Dedicated to Deposits: Deals, Data, and Discussion

AmTrustDirect Raises CD Rates, 12-Month CD Yield is Now 4.30%


AmTrustDirect just increased the rates on many of its online CDs. The 12-month CD yield increased from 4.15% to 4.30% APY. The yield for all the longer terms is now 4.35% APY (up from 4.25%). It was just last week when AmTrustDirect raised its 12-month CD yield to 4.15% APY.

Perhaps the CD promotions from major banks like Bank of America, Wachovia and WaMu are having an effect on smaller banks like AmTrust. The competition is helping to push rates higher.

One thing that annoyed me with AmTrustDirect is their recent e-Savings Account promotion. At first look of their e-Savings Account page, it appears the rate is 3.50% APY for everyone. However, if you read the small print, you'll find that this only applies to new accounts for the first 90 days. For those with existing e-Savings account, you'll only earn the standard rate of 2.50% APY. When I called on Monday for more information, I was told existing e-Savings customers may be able to get this rate if they call and ask for a retention offer.

In my opinion, this e-Savings page is a little deceptive. A good example of how to specify a promo rate is EverBank's home page. It clearly presents both the intro rate and the ongoing rate.

Please see my June review of AmTrustDirect CDs for more details about the CDs and AmTrustDirect's financial health. AmTrust has been hit hard by the mortgage crisis. As I recommend with any bank, make sure you stay below the FDIC insurance limits (AmTrust FDIC Certificate # 29776).

Thanks to the reader who mentioned this new one-year CD rate in the Finding the Best Deals post.

Related Pages: AmTrustDirect, CD rates

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Comment #1 by D (anonymous) posted on
I am really tired of all the little games that AmTrustDirect is continually playing. My wife and I have had several accounts with AmTrustDirect. They make it very difficult for existing customers to get their best savings rate.

As a result, we have moved almost all of our savings to other banks. Last week, I called and asked the customer service representative about transferring new money into our existing eSavings account (which currently only has $1.00) in order to get the 3.50% rate. She told me that we would not be able to get that rate (after a lengthy discussion with her supervisor).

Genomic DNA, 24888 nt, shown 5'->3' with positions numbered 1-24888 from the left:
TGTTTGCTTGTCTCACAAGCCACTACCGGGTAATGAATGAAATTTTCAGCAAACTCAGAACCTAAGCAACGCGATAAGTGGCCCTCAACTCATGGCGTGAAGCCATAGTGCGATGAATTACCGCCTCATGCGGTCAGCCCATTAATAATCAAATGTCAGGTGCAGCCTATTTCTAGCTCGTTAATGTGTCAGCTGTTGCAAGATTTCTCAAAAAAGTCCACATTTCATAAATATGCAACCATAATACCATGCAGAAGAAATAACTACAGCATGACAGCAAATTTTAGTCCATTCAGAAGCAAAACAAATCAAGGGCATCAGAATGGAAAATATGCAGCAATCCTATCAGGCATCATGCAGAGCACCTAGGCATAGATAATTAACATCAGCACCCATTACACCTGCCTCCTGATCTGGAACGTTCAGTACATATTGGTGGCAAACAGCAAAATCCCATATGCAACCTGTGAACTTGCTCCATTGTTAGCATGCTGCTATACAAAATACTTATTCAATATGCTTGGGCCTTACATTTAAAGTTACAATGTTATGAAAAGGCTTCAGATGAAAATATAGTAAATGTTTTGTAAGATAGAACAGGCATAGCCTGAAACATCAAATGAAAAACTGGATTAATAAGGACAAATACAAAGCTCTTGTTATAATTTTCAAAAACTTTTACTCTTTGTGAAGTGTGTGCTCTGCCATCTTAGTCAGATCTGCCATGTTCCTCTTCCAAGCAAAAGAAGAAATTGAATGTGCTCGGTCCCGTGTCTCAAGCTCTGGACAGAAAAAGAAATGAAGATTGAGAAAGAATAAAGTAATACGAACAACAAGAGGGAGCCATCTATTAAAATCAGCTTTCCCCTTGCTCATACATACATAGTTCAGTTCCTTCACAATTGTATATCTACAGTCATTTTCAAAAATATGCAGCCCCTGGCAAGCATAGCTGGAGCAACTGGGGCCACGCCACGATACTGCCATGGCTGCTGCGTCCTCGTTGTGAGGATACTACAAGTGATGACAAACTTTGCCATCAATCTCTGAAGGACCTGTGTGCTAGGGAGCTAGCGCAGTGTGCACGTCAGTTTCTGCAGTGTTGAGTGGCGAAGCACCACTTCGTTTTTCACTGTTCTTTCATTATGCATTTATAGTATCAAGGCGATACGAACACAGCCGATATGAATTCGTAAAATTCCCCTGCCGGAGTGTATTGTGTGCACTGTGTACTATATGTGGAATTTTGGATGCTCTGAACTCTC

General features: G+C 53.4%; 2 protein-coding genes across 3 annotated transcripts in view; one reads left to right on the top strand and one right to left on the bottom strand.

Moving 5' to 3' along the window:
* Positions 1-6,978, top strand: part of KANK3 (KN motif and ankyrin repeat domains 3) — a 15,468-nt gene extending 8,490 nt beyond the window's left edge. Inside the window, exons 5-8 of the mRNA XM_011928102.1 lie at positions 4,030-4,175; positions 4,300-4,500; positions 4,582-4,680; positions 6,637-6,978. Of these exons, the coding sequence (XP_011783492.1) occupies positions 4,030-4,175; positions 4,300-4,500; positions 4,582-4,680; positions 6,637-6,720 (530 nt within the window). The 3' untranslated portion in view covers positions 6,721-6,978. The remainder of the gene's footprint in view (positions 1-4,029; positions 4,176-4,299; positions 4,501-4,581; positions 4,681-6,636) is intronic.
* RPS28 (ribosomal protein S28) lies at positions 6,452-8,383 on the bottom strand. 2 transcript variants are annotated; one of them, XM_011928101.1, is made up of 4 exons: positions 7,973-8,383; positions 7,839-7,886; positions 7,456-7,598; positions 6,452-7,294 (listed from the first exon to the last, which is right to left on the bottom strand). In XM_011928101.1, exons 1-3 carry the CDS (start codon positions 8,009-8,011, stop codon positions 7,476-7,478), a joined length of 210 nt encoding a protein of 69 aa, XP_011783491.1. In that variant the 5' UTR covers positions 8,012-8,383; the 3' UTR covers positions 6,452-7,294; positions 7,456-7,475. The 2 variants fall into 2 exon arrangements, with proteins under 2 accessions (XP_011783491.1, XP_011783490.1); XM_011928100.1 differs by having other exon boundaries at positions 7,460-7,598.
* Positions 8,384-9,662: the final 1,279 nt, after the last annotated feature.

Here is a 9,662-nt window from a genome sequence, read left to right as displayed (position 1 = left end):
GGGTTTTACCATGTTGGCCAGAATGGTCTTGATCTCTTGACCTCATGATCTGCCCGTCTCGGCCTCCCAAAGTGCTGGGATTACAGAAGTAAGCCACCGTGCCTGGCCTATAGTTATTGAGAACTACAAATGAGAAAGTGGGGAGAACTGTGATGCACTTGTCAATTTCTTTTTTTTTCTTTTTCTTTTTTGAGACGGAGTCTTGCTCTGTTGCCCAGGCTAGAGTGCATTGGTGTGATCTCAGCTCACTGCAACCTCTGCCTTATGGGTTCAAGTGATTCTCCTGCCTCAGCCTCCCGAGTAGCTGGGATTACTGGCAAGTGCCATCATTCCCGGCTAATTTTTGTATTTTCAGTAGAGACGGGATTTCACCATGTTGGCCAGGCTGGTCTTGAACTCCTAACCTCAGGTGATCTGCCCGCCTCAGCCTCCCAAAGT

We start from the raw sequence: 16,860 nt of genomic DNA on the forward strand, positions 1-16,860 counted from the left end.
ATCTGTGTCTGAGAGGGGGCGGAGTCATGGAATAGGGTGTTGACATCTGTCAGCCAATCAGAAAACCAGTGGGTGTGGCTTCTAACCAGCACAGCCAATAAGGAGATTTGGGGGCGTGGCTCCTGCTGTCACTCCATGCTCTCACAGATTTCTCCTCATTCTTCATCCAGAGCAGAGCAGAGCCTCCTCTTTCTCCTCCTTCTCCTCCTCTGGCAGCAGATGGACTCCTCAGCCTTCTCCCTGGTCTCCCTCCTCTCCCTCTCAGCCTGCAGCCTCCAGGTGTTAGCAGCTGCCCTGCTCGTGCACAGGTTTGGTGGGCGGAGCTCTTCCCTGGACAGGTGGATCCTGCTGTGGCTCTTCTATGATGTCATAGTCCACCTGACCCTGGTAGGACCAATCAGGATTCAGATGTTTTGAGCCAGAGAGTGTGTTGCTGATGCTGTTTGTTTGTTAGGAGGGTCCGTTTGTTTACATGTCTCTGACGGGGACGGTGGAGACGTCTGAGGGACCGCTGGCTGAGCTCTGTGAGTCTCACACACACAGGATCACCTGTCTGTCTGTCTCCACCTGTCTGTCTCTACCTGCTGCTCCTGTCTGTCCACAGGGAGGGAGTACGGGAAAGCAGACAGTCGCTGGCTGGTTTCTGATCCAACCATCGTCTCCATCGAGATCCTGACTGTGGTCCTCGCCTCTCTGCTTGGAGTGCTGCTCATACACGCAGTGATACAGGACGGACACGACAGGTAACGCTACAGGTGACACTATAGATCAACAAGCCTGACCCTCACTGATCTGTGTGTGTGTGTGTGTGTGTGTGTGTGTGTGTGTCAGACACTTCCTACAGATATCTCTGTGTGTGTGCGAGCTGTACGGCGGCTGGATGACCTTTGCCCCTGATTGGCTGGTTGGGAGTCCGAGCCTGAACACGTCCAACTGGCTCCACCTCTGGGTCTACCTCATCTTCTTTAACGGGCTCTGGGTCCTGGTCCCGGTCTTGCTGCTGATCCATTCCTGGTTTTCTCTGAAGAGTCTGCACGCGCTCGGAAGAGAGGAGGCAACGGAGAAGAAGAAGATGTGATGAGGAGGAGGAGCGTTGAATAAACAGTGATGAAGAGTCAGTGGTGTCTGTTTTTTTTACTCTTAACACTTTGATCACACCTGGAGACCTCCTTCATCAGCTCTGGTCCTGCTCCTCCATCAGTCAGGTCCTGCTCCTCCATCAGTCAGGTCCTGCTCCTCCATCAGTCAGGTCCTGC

AmTrustDirect does not seem to care very much about customer retention. And, I certainly agree that their website is deceptive.

Comment #2 by D (anonymous) posted on
One more comment:

I also pointed out to the customer service representative that their web page is deceptive, or confusing at best. She agreed and promised to pass my comments on to her supervisor.

My comments obviously did little good as nothing has changed. This makes me wonder if they are deliberately deceptive.

Comment #3 by Anonymous posted on
Thanks for pointing this out. I just noticed the small print. This is really annoying. They just lost another customer.

Comment #4 by Anonymous posted on
I had problems with AmtrustDirect awhile back. They played games with me and my funds. Finally was able to get all my funds back from them and close out the account.

I have stayed with HSBC and Countrywide and have not looked back. Both are local banks with local personnel and very high rates to boot.

Comment #5 by Dan The Man (anonymous) posted on
Dan The Man
I transfered a large summ to my e-savings Monday after seeing the higher rate. Just wanting for it to clear so I can transfer it back out.

Comment #6 by Anonymous posted on
I too was planning to transfer a large sum into my e-savings account. Thanks to these tips, I will definitely not do so. What a lousy way for them to do business!

It's sad that AmTrustDirect is being deceptive and obviously unconcerned for retaining current customers.

Comment #7 by Anonymous posted on
I agree that the offer is deceptive. I inquired to see if new money would earn the new rate and never got a clear cut answer. It was just a reiteration of the ad. Although I like the bank, it should not abandoned its current customer base.
Perhaps, Amtrust thought its current customers would be too obtuse to read their fine print.